Every phone has a walking data collector app.

In general, electronic devices are not secure. People do not understand and can not wade through user agreements, commonly more than 5000 words and more than 18 pages to read, presented always at the wrong time, when one can’t wait to activate a device or a service, and one is already tired of the nonsense overwhelming his every day life from work, media, propaganda and so forth.

Medical personal information may now be accessed by medical devices.
Medical devices include fitbits, smartphone apps, retinal implants, wireless blood pressure machines, genome tests (23 & Me, Illumina), TSA body scans, collection of data from your activities, gait, sleep pattern, eye motions – all of which may be combined with health data from other medical devices.

Electronic health data can be bought and sold.
Google bought Fitbit and now owns all their data, plus the electronic health record company Ascension, serving 150 hospitals in 20 states. Google publishes research diagnosing mental health issues, including Alzheimer, from walking data and 5 days of walking data can uniquely identify you.

Collected by most medical devices:
date of birth,
physical address,
email address,
date and location of data collection,
phone/fax number,
medical chart identifier,
medical insurance carrier,
IP address,
unique identifier of medical device,
serial number,
software version,
data communication path or tower ID.

Medical devices are well-known for having security flaws, legal cases and reported incidents of violations have not slowed down but increased. Separate from this is the fact the health data is also shared and sold, somehow while also complying with HIPPA laws. “Anonymized” data is a fantasy.

(Your phone collects your walking data, even if you turn it off. If you turn it off, you just don’t see it).

Correlating massive amounts of data allows anonymization to be undone.
“The proliferation of sensor-studded cellphones could lead to a wealth of data with socially useful applications — in urban planning, epidemiology, operations research and emergency preparedness, among other things. Of course, before being released to researchers, the data would have to be stripped of identifying information. But how hard could it be to protect the identity of one unnamed cellphone user in a data set of hundreds of thousands or even millions?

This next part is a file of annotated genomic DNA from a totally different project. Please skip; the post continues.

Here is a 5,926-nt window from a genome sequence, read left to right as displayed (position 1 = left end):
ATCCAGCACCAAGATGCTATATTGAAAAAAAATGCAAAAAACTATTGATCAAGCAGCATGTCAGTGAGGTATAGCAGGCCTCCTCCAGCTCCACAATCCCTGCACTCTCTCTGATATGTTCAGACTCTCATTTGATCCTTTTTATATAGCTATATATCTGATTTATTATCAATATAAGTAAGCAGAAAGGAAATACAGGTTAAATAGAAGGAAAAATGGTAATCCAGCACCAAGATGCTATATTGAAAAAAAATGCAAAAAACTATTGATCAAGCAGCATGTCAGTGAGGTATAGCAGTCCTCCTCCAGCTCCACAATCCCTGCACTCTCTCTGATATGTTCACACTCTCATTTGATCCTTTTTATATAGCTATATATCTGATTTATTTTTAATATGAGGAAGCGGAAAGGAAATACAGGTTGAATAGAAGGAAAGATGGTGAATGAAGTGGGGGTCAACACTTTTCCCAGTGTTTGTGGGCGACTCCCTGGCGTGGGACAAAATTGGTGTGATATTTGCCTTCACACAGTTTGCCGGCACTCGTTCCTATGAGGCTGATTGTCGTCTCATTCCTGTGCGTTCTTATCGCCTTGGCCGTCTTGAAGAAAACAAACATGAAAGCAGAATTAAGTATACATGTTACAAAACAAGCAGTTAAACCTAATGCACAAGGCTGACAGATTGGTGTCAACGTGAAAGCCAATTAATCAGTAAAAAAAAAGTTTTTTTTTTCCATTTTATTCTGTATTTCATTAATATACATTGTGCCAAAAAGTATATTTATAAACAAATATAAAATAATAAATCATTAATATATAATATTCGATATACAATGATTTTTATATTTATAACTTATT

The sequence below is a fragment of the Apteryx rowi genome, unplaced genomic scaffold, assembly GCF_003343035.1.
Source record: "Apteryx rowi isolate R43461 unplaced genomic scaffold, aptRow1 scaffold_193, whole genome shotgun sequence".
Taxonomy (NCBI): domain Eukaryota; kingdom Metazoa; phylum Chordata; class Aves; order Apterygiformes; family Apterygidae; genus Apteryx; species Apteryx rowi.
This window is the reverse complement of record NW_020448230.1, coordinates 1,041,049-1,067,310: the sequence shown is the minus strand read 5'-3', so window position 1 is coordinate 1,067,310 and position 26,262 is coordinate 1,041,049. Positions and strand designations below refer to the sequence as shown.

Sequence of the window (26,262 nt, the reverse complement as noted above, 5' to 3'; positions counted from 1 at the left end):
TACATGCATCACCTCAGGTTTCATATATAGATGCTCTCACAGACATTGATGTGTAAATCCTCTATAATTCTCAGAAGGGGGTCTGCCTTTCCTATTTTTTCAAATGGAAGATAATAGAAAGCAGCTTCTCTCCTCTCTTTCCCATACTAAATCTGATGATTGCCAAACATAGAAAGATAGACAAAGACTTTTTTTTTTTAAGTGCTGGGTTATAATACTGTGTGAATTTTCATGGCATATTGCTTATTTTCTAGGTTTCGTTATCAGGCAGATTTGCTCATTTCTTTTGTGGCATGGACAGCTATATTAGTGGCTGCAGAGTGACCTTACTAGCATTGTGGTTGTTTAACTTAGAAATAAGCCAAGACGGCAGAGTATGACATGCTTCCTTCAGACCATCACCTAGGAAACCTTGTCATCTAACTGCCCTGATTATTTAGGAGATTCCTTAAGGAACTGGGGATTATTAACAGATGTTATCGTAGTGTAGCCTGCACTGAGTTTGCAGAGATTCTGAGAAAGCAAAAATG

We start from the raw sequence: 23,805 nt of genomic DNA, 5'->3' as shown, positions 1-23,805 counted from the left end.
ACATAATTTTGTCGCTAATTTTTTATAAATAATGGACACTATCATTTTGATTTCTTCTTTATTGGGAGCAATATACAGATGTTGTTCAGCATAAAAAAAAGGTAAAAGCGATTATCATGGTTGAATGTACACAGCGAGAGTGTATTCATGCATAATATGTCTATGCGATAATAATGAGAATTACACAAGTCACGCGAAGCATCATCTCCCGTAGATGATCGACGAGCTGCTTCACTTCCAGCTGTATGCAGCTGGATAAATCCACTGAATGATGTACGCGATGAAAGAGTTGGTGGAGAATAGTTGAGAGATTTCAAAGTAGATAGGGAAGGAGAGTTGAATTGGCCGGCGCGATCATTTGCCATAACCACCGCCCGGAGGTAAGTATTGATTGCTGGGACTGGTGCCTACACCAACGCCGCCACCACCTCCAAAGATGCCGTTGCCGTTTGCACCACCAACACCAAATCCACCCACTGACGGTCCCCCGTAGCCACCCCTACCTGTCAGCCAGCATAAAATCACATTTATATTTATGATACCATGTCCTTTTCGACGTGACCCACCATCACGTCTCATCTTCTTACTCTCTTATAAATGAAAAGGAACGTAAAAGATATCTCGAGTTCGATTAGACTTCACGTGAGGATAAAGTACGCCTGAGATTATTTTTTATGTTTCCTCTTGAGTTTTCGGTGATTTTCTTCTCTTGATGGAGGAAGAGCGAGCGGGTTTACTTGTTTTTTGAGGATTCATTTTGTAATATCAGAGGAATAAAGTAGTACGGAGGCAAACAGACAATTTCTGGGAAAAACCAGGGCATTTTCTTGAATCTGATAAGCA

According to a paper appearing this week in Scientific Reports, harder than you might think. Researchers at MIT and the Université Catholique de Louvain, in Belgium, analyzed data on 1.5 million cellphone users in a small European country over a span of 15 months and found that just four points of reference, with fairly low spatial and temporal resolution, was enough to uniquely identify 95 percent of them.

…all you would need to do is place him or her within a couple of hundred yards of a cellphone transmitter, sometime over the course of an hour, four times in one year. A few Twitter posts would probably provide all the information you needed, if they contained specific information about the person’s whereabouts…

..In the data set that the researchers analyzed, the location of a cellphone was inferred solely from that of the cell tower it was connected to, and the time of the connection was given as falling within a one-hour interval. Each cellphone had a unique, randomly generated identifying number, so that its movement could be traced over time. But there was no information connecting that number to the phone’s owner.

The researchers randomly selected a representative sampling from the set of 1.5 million cellphone traces and, for each trace, began choosing points at random. For 95 percent of the traces, just four randomly selected points was enough to distinguish them from all other traces in the database. In the worst case, 11 measurements were necessary…”

Medical Device Communication
Collection of medical data from devices: sensors, transceivers, power supply, analog-to-digital converter, processor unit (memory, management procedure—coordinate data flow).

Communication Frequencies available
Industrial Scientific Medical Band ISM (173.433.868.915, 2400-2500, 5000+,Mhz), wireless, bluetooth (2.4 GHz band), Zigbee, Usage <1W low-powerm NFC (13.56 Mhz – 100-400 kbits/sec) transmits upon request using querying device.

Ex. Wireless Temperature Sensing Device
Low cost and noninvasive medical patch that continuously monitors temperature and sends alerts to phone when temperature reaches set limit.

The EEF, back in 2016, filed a case with the FDA on the general gross insecurity due to over-interpretation (i.e. misuse) of the Digital Millennium Copyright Act (DMCA), specifically Sec.1201, which prohibits tampering with “effective means of access control” which restrict copyrighted words. Using this, security researchers who disclosed security flaws in any systems covered by the DMCA were sued by large content providers who argued that sharing research that required circumvention of the digital lock violated the DMCA. Systems with digital locks became a no-go zone for security research, so security flaws would not brought to light and fixed.

Then everything got a digital lock – light-bulbs, doorbells, cars…medical devices. Security researchers stayed away, and security flaws remained. The digital lock is also (mis)used to fix device parameters, which generates physician and medical worker fees to adjust parameters (ex:CPAP) for patients and creating a lucrative business model…

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